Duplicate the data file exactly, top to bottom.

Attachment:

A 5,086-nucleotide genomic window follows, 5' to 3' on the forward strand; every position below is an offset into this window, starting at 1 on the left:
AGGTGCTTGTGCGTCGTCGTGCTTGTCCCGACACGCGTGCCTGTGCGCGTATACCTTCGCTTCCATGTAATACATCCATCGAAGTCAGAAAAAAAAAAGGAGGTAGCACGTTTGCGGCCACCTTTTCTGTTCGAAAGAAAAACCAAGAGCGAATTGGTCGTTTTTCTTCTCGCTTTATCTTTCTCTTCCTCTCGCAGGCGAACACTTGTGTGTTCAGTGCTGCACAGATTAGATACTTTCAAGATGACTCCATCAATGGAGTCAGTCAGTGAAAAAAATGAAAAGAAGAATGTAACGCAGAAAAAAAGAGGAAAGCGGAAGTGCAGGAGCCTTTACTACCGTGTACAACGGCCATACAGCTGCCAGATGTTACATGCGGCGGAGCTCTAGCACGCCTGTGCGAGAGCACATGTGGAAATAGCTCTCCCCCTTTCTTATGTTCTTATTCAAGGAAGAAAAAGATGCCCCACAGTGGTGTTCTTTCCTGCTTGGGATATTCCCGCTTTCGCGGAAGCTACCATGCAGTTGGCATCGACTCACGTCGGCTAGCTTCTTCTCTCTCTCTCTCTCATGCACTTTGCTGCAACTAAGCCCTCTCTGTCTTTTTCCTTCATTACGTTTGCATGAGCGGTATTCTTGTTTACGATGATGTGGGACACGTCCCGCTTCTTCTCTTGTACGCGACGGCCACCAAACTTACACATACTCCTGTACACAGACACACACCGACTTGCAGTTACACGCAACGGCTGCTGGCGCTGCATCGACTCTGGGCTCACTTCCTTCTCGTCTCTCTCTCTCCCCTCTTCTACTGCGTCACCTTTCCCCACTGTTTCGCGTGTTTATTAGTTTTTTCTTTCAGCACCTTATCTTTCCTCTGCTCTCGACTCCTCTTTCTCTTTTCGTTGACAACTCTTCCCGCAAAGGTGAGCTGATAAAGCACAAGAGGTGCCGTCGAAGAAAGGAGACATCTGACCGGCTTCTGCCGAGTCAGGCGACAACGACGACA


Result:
A 5,086-nucleotide genomic window follows, 5' to 3' on the forward strand; every position below is an offset into this window, starting at 1 on the left:
AGGTGCTTGTGCGTCGTCGTGCTTGTCCCGACACGCGTGCCTGTGCGCGTATACCTTCGCTTCCATGTAATACATCCATCGAAGTCAGAAAAAAAAAAGGAGGTAGCACGTTTGCGGCCACCTTTTCTGTTCGAAAGAAAAACCAAGAGCGAATTGGTCGTTTTTCTTCTCGCTTTATCTTTCTCTTCCTCTCGCAGGCGAACACTTGTGTGTTCAGTGCTGCACAGATTAGATACTTTCAAGATGACTCCATCAATGGAGTCAGTCAGTGAAAAAAATGAAAAGAAGAATGTAACGCAGAAAAAAAGAGGAAAGCGGAAGTGCAGGAGCCTTTACTACCGTGTACAACGGCCATACAGCTGCCAGATGTTACATGCGGCGGAGCTCTAGCACGCCTGTGCGAGAGCACATGTGGAAATAGCTCTCCCCCTTTCTTATGTTCTTATTCAAGGAAGAAAAAGATGCCCCACAGTGGTGTTCTTTCCTGCTTGGGATATTCCCGCTTTCGCGGAAGCTACCATGCAGTTGGCATCGACTCACGTCGGCTAGCTTCTTCTCTCTCTCTCTCTCATGCACTTTGCTGCAACTAAGCCCTCTCTGTCTTTTTCCTTCATTACGTTTGCATGAGCGGTATTCTTGTTTACGATGATGTGGGACACGTCCCGCTTCTTCTCTTGTACGCGACGGCCACCAAACTTACACATACTCCTGTACACAGACACACACCGACTTGCAGTTACACGCAACGGCTGCTGGCGCTGCATCGACTCTGGGCTCACTTCCTTCTCGTCTCTCTCTCTCCCCTCTTCTACTGCGTCACCTTTCCCCACTGTTTCGCGTGTTTATTAGTTTTTTCTTTCAGCACCTTATCTTTCCTCTGCTCTCGACTCCTCTTTCTCTTTTCGTTGACAACTCTTCCCGCAAAGGTGAGCTGATAAAGCACAAGAGGTGCCGTCGAAGAAAGGAGACATCTGACCGGCTTCTGCCGAGTCAGGCGACAACGACGACA